UK government's Superfast Broadband project reaches a million homes

UK government's Superfast Broadband project reaches a million homes

Summary: The British government is trumpeting a milestone for its £1.7bn ($2.9bn) Superfast Broadband project, which is taking broadband to rural areas from the Isle of Wight to the Outer Hebrides

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BT Openreach workers are taking 'Superfast Broadband' to rural areas of the UK. Image: BT

The British government claims that its £1.7bn ($2.9bn) superfast broadband project has expanded the high-speed broadband network to a million homes that would not have been reached by the normal commercial rollouts from suppliers such as BT and Virgin Media. The project, run by BDUK (Broadband Delivery UK), is spending £780m ($1.3bn) to make sure that 95 percent of the UK can get superfast broadband by 2017.

The government claims its rural programme "will deliver returns of £20 for every £1 invested, representing tremendous value for money". It will also "create an additional 56,000 jobs in the UK by 2024" and boost rural economies by £275m per month.

Another £300m of government money is also being spent: £150m to provide superfast broadband (24Mbps or more) to businesses in 22 cities, and £150m to improve mobile phone and data network services.

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The pins show the BDUK funding areas for the Superfast Broadband project

The main aim of the project is to extend high-speed broadband to rural areas and reduce the gap between urban and rural broadband speeds.

Gavin Patterson, BT's CEO, said in a statement: "Getting fibre to rural areas is hard, and often complex, work but we are making great progress. Our engineers are busy, from Hampshire to the Highlands, connecting homes and businesses whatever the challenge.

"We are laying undersea cables to the Outer Hebrides, reaching remote villages in Wales and transforming rural areas across England."

Although the installation contracts were devolved to regional organisations for competitive tenders, BT secured all of them, after Japan's Fujitsu withdrew. As a result, BT has contributed the largest amount to funding Superfast Broadband. The rest has come from BDUK, regional councils, and the European Union.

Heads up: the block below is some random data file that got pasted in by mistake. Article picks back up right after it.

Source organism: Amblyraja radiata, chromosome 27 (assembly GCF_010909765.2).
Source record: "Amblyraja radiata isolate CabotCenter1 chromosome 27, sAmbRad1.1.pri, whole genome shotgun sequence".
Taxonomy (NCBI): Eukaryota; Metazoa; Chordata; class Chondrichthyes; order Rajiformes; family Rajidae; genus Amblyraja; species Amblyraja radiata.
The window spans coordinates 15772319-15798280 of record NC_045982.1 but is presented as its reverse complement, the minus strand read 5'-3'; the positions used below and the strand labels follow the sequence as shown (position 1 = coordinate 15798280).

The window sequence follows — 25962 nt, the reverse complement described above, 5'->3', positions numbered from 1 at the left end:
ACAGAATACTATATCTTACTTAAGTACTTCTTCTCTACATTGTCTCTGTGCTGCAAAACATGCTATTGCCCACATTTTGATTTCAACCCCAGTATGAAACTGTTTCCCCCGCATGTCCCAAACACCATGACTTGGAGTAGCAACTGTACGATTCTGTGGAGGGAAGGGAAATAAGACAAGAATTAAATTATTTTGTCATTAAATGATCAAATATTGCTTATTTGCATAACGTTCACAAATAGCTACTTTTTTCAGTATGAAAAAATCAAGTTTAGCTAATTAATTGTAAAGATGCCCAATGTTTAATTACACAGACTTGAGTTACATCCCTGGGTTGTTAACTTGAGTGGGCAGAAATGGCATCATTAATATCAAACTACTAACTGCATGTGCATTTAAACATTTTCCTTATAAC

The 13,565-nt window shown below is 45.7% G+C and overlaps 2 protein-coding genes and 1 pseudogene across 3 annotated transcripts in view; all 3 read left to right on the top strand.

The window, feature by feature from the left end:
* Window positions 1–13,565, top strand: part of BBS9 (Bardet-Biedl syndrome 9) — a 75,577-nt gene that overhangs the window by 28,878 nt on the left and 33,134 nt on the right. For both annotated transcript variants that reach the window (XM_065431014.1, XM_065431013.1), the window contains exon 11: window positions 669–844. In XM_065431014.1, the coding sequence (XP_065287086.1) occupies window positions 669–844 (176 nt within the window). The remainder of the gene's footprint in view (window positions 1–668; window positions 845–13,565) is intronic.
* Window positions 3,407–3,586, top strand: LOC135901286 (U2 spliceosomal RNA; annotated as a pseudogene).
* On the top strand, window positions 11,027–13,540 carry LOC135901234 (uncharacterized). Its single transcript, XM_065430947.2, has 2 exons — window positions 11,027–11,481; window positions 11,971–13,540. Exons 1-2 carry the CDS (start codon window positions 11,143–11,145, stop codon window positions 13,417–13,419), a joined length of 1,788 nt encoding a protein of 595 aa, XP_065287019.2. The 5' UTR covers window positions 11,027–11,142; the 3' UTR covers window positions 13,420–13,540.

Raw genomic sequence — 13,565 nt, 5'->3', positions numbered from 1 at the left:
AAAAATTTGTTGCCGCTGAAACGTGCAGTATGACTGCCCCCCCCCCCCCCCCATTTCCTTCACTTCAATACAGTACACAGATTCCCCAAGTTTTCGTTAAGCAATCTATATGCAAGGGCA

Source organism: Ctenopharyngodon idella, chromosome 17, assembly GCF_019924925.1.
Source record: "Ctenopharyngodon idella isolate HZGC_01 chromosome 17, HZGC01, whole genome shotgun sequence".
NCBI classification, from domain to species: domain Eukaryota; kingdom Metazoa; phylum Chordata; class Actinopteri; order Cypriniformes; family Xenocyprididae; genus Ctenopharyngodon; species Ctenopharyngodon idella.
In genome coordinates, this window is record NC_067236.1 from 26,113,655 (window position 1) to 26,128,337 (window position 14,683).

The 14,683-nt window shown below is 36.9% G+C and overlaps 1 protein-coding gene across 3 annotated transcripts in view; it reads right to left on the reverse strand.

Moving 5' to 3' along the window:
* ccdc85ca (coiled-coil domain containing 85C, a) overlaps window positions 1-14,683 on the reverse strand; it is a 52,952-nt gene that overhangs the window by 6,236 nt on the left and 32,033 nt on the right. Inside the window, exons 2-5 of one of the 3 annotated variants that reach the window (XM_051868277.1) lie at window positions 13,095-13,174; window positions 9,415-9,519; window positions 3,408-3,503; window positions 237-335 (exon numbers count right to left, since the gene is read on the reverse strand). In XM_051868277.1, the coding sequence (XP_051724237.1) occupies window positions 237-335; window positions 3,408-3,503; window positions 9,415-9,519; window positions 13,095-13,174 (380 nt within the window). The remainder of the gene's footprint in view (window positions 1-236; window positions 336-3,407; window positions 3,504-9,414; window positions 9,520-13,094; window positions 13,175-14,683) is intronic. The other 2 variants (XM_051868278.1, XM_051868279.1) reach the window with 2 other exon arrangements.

Wales has made the largest number of connections so far, with 190,393, followed by North Yorkshire with 133,000. The worst result is from the Isle of Wight, which claims zero connections.

The IoW's council was the last of the 45 areas to sign a contract, and says its "intervention area" includes "20,179 premises or roughly 30 percent of the area not already covered by BT Openreach's commercial roll-out, which is already underway on the Island".

The UK's environment secretary, Elizabeth Truss, said: "Today’s milestone shows just how far we’ve come in bringing faster, more reliable broadband to communities across the country. This investment will make a real difference to the rural economy, changing the way that businesses and consumers can use the internet and securing a better future for Britain."

Ofcom, the UK regulator, said that at the end of March 2014, the UK had 6.1 million superfast broadband connections, an increase of 58 percent compared to the same quarter in 2013. The government hopes that 99 percent of UK premises will have access to superfast broadband by 2018.

It is counting "superfast broadband" as speeds of 24Mbps or more, rather than 50-100Mbps. The European Commission's target is that every home in the European Union will have access to 30Mbps broadband by the end of the decade, with at least half of those capable of 100Mbps.

This will be hard for the UK to achieve. The superfast broadband rollout is based on FTTC (fibre to the cabinet) not FTTH or FTTP (fibre to the home/premises). The UK is well behind most European nations in installing FTTP.

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Topics: Broadband, Government UK

Jack Schofield

About Jack Schofield

Jack Schofield spent the 1970s editing photography magazines before becoming editor of an early UK computer magazine, Practical Computing. In 1983, he started writing a weekly computer column for the Guardian, and joined the staff to launch the newspaper's weekly computer supplement in 1985. This section launched the Guardian’s first website and, in 2001, its first real blog. When the printed section was dropped after 25 years and a couple of reincarnations, he felt it was a time for a change....

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2 comments
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  • Still a significant amount of the UK without Below average speeds....

    Broadband for all should be the priority rather than the select few.
    5735guy
  • Unbelievable

    And the government is still absolutely determined to spend 35 times as much money again to put in a (Victorian technology) trainline to Birmingham? Ludicrous!
    LJcloud